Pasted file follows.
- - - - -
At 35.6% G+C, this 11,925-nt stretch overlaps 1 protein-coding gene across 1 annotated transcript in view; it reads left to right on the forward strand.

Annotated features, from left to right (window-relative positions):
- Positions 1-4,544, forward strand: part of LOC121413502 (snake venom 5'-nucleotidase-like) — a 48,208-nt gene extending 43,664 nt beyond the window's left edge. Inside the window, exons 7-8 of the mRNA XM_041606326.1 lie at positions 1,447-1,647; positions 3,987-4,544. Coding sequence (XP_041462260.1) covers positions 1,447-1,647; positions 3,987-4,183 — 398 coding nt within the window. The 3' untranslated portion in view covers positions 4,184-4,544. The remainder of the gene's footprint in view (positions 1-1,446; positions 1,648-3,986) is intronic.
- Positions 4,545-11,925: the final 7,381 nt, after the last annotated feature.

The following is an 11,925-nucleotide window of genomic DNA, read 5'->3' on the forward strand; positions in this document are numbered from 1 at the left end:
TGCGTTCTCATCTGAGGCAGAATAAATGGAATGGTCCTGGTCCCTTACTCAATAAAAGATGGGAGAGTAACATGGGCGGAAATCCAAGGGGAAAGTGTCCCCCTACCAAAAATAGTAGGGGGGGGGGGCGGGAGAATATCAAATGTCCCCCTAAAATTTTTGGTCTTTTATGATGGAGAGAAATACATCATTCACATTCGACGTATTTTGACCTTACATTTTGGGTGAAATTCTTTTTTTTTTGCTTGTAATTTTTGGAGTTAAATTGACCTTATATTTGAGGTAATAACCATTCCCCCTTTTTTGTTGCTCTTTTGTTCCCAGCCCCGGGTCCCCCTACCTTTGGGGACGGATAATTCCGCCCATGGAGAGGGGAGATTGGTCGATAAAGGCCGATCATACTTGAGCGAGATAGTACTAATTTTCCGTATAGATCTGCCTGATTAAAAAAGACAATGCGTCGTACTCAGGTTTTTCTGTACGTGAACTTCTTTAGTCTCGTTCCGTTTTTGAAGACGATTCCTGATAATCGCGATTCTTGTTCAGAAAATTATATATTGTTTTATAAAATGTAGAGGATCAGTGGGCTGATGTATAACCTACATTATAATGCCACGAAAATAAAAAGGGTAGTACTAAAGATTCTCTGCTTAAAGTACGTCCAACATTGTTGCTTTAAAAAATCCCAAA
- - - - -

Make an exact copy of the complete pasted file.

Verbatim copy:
At 35.6% G+C, this 11,925-nt stretch overlaps 1 protein-coding gene across 1 annotated transcript in view; it reads left to right on the forward strand.

Annotated features, from left to right (window-relative positions):
- Positions 1-4,544, forward strand: part of LOC121413502 (snake venom 5'-nucleotidase-like) — a 48,208-nt gene extending 43,664 nt beyond the window's left edge. Inside the window, exons 7-8 of the mRNA XM_041606326.1 lie at positions 1,447-1,647; positions 3,987-4,544. Coding sequence (XP_041462260.1) covers positions 1,447-1,647; positions 3,987-4,183 — 398 coding nt within the window. The 3' untranslated portion in view covers positions 4,184-4,544. The remainder of the gene's footprint in view (positions 1-1,446; positions 1,648-3,986) is intronic.
- Positions 4,545-11,925: the final 7,381 nt, after the last annotated feature.

The following is an 11,925-nucleotide window of genomic DNA, read 5'->3' on the forward strand; positions in this document are numbered from 1 at the left end:
TGCGTTCTCATCTGAGGCAGAATAAATGGAATGGTCCTGGTCCCTTACTCAATAAAAGATGGGAGAGTAACATGGGCGGAAATCCAAGGGGAAAGTGTCCCCCTACCAAAAATAGTAGGGGGGGGGGGCGGGAGAATATCAAATGTCCCCCTAAAATTTTTGGTCTTTTATGATGGAGAGAAATACATCATTCACATTCGACGTATTTTGACCTTACATTTTGGGTGAAATTCTTTTTTTTTTGCTTGTAATTTTTGGAGTTAAATTGACCTTATATTTGAGGTAATAACCATTCCCCCTTTTTTGTTGCTCTTTTGTTCCCAGCCCCGGGTCCCCCTACCTTTGGGGACGGATAATTCCGCCCATGGAGAGGGGAGATTGGTCGATAAAGGCCGATCATACTTGAGCGAGATAGTACTAATTTTCCGTATAGATCTGCCTGATTAAAAAAGACAATGCGTCGTACTCAGGTTTTTCTGTACGTGAACTTCTTTAGTCTCGTTCCGTTTTTGAAGACGATTCCTGATAATCGCGATTCTTGTTCAGAAAATTATATATTGTTTTATAAAATGTAGAGGATCAGTGGGCTGATGTATAACCTACATTATAATGCCACGAAAATAAAAAGGGTAGTACTAAAGATTCTCTGCTTAAAGTACGTCCAACATTGTTGCTTTAAAAAATCCCAAA